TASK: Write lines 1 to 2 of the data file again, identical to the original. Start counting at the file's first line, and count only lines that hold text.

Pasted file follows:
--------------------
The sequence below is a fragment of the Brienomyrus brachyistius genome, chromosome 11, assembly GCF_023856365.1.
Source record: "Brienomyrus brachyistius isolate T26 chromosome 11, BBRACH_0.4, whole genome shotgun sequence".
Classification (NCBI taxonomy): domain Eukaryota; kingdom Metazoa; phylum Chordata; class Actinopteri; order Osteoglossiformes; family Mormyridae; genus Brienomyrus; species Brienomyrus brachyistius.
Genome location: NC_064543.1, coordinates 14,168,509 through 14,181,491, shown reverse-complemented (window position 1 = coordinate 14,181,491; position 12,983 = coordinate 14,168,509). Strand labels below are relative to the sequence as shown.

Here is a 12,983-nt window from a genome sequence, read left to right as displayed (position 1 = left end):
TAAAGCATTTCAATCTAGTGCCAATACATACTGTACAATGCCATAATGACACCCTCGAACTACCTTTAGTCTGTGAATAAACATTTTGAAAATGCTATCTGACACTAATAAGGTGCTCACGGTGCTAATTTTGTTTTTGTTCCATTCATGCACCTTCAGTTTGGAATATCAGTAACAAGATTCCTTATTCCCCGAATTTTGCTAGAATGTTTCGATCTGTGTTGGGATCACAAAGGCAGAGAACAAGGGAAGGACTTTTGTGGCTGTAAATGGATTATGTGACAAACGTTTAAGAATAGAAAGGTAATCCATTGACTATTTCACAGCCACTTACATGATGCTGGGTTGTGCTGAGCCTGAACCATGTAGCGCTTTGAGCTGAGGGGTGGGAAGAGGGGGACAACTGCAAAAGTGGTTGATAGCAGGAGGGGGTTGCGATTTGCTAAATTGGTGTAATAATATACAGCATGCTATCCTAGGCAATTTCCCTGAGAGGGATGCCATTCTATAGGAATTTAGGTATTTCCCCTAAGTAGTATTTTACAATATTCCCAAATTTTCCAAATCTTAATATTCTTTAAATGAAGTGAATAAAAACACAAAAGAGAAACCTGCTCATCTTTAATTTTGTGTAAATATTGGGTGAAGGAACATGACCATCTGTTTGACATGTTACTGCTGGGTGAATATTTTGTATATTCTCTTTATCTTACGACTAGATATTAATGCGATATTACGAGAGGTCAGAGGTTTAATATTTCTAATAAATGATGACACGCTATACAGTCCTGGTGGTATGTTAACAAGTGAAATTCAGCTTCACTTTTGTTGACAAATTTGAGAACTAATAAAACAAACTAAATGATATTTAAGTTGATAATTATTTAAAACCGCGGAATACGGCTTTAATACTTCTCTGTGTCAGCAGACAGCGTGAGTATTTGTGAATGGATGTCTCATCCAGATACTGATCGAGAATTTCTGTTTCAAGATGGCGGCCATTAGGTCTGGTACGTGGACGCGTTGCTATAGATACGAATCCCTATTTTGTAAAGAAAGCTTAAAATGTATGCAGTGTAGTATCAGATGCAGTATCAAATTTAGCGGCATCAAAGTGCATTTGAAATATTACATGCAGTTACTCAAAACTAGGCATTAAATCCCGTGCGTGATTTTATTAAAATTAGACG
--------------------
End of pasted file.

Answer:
The sequence below is a fragment of the Brienomyrus brachyistius genome, chromosome 11, assembly GCF_023856365.1.
Source record: "Brienomyrus brachyistius isolate T26 chromosome 11, BBRACH_0.4, whole genome shotgun sequence".